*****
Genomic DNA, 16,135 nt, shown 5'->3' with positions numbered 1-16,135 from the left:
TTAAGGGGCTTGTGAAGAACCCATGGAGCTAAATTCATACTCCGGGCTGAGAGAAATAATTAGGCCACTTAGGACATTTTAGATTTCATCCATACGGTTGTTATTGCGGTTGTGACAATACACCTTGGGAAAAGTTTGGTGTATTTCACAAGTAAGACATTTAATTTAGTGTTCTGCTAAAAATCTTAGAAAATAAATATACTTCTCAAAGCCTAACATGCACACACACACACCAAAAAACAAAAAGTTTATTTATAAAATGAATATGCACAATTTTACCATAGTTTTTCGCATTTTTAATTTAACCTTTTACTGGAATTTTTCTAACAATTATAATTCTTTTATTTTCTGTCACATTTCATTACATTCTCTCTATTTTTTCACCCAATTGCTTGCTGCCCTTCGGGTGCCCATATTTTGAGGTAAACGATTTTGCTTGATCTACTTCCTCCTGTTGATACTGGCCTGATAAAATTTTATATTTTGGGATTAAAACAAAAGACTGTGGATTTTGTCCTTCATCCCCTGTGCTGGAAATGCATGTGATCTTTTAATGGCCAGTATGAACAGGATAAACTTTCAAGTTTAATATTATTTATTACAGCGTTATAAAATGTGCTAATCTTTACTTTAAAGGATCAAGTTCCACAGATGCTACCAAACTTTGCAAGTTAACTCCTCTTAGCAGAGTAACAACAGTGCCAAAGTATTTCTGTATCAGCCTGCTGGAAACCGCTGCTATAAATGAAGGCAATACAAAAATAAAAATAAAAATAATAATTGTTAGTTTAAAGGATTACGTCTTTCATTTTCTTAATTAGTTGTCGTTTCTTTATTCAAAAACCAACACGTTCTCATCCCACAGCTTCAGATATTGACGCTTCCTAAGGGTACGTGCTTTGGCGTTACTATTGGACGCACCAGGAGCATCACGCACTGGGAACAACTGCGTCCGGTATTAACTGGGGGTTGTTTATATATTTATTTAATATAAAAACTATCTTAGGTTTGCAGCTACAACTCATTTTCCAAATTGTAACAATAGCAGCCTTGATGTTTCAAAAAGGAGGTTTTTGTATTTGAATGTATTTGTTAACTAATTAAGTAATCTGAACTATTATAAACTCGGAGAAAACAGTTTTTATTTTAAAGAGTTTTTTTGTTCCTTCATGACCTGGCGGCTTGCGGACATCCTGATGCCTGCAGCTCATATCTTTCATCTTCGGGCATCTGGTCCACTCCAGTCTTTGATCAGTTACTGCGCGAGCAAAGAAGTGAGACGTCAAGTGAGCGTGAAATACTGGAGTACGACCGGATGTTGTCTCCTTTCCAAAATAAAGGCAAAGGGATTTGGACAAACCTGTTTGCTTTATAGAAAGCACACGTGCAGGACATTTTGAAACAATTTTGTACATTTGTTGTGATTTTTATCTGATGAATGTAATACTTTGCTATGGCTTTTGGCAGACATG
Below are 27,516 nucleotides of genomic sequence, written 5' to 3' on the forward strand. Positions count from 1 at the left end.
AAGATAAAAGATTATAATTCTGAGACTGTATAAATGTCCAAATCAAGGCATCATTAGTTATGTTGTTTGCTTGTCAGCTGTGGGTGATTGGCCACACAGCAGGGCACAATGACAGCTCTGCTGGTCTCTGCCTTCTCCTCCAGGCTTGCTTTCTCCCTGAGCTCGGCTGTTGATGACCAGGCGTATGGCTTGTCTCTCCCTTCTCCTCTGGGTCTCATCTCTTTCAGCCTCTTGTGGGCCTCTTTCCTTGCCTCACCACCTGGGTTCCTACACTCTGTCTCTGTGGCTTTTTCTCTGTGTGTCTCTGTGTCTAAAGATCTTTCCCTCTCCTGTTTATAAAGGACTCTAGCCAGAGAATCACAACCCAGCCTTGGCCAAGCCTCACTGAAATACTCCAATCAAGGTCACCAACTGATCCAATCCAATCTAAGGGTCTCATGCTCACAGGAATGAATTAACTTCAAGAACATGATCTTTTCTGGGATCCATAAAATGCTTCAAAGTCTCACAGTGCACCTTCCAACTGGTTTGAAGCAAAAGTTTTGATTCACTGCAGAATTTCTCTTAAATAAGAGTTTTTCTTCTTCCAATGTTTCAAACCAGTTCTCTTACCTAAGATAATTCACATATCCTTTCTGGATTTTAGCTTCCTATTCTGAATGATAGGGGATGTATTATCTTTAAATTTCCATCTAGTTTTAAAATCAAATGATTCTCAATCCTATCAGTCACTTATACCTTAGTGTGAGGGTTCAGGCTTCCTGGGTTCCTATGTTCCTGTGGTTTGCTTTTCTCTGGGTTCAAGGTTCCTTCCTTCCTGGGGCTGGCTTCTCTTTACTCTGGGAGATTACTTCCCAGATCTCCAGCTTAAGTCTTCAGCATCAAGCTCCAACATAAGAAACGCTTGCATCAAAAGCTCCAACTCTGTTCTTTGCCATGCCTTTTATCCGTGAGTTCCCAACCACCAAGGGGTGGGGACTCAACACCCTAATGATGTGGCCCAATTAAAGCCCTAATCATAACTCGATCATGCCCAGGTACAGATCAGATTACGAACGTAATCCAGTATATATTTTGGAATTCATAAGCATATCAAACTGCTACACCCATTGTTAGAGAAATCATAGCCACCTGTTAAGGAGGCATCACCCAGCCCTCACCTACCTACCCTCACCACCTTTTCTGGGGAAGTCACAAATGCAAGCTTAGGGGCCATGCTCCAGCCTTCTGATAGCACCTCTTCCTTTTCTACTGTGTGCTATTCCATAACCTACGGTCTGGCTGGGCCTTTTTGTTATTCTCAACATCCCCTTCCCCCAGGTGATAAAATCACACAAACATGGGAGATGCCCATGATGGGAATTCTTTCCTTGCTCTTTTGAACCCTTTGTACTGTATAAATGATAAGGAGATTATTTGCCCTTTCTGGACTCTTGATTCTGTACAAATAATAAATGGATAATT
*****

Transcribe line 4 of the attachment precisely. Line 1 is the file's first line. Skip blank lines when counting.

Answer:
AAGATAAAAGATTATAATTCTGAGACTGTATAAATGTCCAAATCAAGGCATCATTAGTTATGTTGTTTGCTTGTCAGCTGTGGGTGATTGGCCACACAGCAGGGCACAATGACAGCTCTGCTGGTCTCTGCCTTCTCCTCCAGGCTTGCTTTCTCCCTGAGCTCGGCTGTTGATGACCAGGCGTATGGCTTGTCTCTCCCTTCTCCTCTGGGTCTCATCTCTTTCAGCCTCTTGTGGGCCTCTTTCCTTGCCTCACCACCTGGGTTCCTACACTCTGTCTCTGTGGCTTTTTCTCTGTGTGTCTCTGTGTCTAAAGATCTTTCCCTCTCCTGTTTATAAAGGACTCTAGCCAGAGAATCACAACCCAGCCTTGGCCAAGCCTCACTGAAATACTCCAATCAAGGTCACCAACTGATCCAATCCAATCTAAGGGTCTCATGCTCACAGGAATGAATTAACTTCAAGAACATGATCTTTTCTGGGATCCATAAAATGCTTCAAAGTCTCACAGTGCACCTTCCAACTGGTTTGAAGCAAAAGTTTTGATTCACTGCAGAATTTCTCTTAAATAAGAGTTTTTCTTCTTCCAATGTTTCAAACCAGTTCTCTTACCTAAGATAATTCACATATCCTTTCTGGATTTTAGCTTCCTATTCTGAATGATAGGGGATGTATTATCTTTAAATTTCCATCTAGTTTTAAAATCAAATGATTCTCAATCCTATCAGTCACTTATACCTTAGTGTGAGGGTTCAGGCTTCCTGGGTTCCTATGTTCCTGTGGTTTGCTTTTCTCTGGGTTCAAGGTTCCTTCCTTCCTGGGGCTGGCTTCTCTTTACTCTGGGAGATTACTTCCCAGATCTCCAGCTTAAGTCTTCAGCATCAAGCTCCAACATAAGAAACGCTTGCATCAAAAGCTCCAACTCTGTTCTTTGCCATGCCTTTTATCCGTGAGTTCCCAACCACCAAGGGGTGGGGACTCAACACCCTAATGATGTGGCCCAATTAAAGCCCTAATCATAACTCGATCATGCCCAGGTACAGATCAGATTACGAACGTAATCCAGTATATATTTTGGAATTCATAAGCATATCAAACTGCTACACCCATTGTTAGAGAAATCATAGCCACCTGTTAAGGAGGCATCACCCAGCCCTCACCTACCTACCCTCACCACCTTTTCTGGGGAAGTCACAAATGCAAGCTTAGGGGCCATGCTCCAGCCTTCTGATAGCACCTCTTCCTTTTCTACTGTGTGCTATTCCATAACCTACGGTCTGGCTGGGCCTTTTTGTTATTCTCAACATCCCCTTCCCCCAGGTGATAAAATCACACAAACATGGGAGATGCCCATGATGGGAATTCTTTCCTTGCTCTTTTGAACCCTTTGTACTGTATAAATGATAAGGAGATTATTTGCCCTTTCTGGACTCTTGATTCTGTACAAATAATAAATGGATAATT